May 18, 2023
Collaborative Password Management with Passbolt | Episode #65

In this episode, I'm joined by Kevin Muller, Founder & CEO of Passbolt, a company transforming how businesses handle passwords with its open-source platform that emphasizes security, transparency, and user privacy. We dive deep into the company's inception, unique security features, the balance between security and usability, and Passbolt's vision for the future. In light…

Redefining Password Management focusing on Security, Privacy, and Collaboration!

In this episode, I'm joined by Kevin Muller, Founder & CEO of Passbolt, a company transforming how businesses handle passwords with its open-source platform that emphasizes security, transparency, and user privacy. We dive deep into the company's inception, unique security features, the balance between security and usability, and Passbolt's vision for the future. In light of the rising importance of cybersecurity, we also discuss Passbolt's response to notable security incidents and its approach to ongoing challenges in password management and how they aim to make password management more secure and manageable for teams and enterprises.

Passbolt was founded in 2011 and headquartered in Luxembourg


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RAW Trasnscript

you know when you buy food you're looking like okay how can I get the best food that I want I want something organic I want something that's done right and we wanted to have this kind of software when it comes to password management hello and welcome to episode 65 of great things with great Tech the podcast highlighting companies doing great things with great technology my name's Anthony Spiteri and in this episode we're talking to a pioneering company in open source password management ensuring
businesses can securely and efficiently handle their sensitive data with their Innovative platform they're redefining the way organizations manage their passwords and credentials that company is Passbolt and I'm speaking to founder and CEO Kevin Muller welcome to the show Kevin thank you thanks for having me it's a pleasure to be here no worries just before we dive into the world of passwords and the platform that you guys have created at Passbolt um I just want to say that if you love great things with great Tech would like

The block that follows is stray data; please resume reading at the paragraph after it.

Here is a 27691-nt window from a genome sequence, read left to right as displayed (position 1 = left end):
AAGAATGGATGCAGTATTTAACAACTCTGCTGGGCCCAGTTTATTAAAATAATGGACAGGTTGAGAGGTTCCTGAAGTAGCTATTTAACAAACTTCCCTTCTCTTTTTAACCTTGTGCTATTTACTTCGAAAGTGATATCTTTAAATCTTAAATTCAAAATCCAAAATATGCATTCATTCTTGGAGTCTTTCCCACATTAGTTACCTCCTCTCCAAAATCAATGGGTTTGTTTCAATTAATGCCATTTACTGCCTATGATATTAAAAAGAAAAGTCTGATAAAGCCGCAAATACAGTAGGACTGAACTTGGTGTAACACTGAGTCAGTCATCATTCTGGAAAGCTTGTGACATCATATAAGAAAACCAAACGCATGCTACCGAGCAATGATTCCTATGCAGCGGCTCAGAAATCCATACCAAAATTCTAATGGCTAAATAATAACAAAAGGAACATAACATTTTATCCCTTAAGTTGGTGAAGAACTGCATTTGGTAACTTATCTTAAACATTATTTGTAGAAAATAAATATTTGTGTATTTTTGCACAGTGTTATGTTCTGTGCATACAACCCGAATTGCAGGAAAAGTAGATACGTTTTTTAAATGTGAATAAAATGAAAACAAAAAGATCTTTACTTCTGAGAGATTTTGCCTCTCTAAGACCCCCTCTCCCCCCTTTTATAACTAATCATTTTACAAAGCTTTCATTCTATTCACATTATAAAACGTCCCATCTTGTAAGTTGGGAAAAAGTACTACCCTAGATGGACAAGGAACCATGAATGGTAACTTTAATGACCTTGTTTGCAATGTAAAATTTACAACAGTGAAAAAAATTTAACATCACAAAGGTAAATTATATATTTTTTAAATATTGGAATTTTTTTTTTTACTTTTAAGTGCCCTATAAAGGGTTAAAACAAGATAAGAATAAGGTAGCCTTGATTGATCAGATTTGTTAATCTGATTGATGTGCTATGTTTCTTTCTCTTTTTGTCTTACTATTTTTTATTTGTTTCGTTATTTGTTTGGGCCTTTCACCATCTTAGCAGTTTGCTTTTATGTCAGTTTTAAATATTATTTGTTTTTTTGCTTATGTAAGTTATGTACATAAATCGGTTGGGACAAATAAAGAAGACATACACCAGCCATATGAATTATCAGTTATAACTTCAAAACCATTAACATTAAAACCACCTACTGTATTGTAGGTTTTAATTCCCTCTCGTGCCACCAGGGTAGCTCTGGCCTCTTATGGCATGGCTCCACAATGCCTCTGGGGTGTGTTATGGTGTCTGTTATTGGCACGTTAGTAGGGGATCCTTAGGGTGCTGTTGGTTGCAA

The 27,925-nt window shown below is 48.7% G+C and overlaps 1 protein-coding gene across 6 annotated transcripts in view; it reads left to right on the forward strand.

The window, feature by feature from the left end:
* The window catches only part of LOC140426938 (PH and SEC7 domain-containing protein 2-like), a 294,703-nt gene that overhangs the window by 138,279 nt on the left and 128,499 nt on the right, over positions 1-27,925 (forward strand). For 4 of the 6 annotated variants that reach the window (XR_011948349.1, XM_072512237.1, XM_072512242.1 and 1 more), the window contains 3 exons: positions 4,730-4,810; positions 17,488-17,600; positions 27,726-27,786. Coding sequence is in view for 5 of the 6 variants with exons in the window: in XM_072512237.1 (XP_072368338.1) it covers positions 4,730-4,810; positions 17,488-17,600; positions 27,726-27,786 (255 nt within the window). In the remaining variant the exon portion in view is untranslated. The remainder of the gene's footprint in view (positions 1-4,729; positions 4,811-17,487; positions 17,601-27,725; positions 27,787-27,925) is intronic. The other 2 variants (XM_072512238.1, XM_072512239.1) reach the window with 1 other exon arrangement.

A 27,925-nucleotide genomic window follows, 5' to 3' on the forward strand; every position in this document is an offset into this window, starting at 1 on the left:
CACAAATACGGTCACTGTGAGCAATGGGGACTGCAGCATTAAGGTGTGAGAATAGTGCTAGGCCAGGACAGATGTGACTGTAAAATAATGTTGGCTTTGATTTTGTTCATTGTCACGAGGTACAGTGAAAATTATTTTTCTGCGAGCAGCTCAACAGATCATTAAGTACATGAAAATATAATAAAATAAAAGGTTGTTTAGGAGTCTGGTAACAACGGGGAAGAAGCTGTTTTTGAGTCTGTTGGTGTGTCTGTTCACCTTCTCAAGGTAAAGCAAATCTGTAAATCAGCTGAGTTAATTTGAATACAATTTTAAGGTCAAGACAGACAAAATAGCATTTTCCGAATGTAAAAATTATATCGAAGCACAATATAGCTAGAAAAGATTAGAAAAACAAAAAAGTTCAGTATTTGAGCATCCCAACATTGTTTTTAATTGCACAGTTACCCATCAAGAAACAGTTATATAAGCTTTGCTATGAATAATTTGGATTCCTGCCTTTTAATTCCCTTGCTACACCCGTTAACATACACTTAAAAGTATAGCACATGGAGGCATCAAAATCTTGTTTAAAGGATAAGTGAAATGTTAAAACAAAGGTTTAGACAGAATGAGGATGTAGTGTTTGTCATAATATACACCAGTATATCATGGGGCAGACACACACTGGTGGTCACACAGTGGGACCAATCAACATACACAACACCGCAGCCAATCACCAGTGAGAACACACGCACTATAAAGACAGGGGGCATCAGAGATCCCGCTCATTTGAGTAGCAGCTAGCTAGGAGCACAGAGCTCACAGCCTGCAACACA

to feature on future episodes you can click on the link on the show notes or go to and register your interest just as a reminder all episodes of jtwjtr available on all good podcasting platforms the Googles the apples spotifys all hosted and distributed by Spotify podcasts and finally please go to YouTube at gtwgt podcast subscribe and follow to get all episodes Plus or future episodes and with that okay let's talk about you know pass bolt and a company that you're in Luxembourg number one which is great I've never
interviewed anyone that's in Luxembourg so really interesting we were talking a little bit we were talking a little bit about that about the link to that in Malta my home country but maybe give a little bit of a background first on yourself where you came from and then talk about the lead up to you uh founding passport yeah sure absolutely well uh you know nothing was really uh predicting me in my life to form the company like passport because I'm a guy who come from sociology in the first place even cyber
security not even I.T but I'm a self-taught person so even when I was a sociology student you know I used to sell ethical hiking services to companies that are based in Europe and also in Luxembourg so I don't come from luxembrook I'm a french guy but uh France is very near to luxembrook at least some part of France the part I come from and that's how I ended up working with some companies over there and the story of passports basically was uh did not start in Europe it started in India uh because after my studies I got the
chance to start to do an internship in India and after this internship I started my first company with which was a digital agency and passport was actually born in that digital agency so the initially we didn't have any commercial ambition or we didn't see we were not even planning to make it available as an open source product we built the first version really to solve our own problematics and the problem we were having was that we were a technical team managing a big amount of customers and for each customer we are undertaking uh
the first thing the customer would do was to send our passwords to us by email you know the password that our team would need in order to do their job to connect to the system to the social media but also to the server through SSH or to connect to the API so this was sent to the project manager who had then to distribute it among the team members and we had a big security problems because our project managers were doing that by email or by Skype or something else but I was to be honest at the time I was really more concerned about the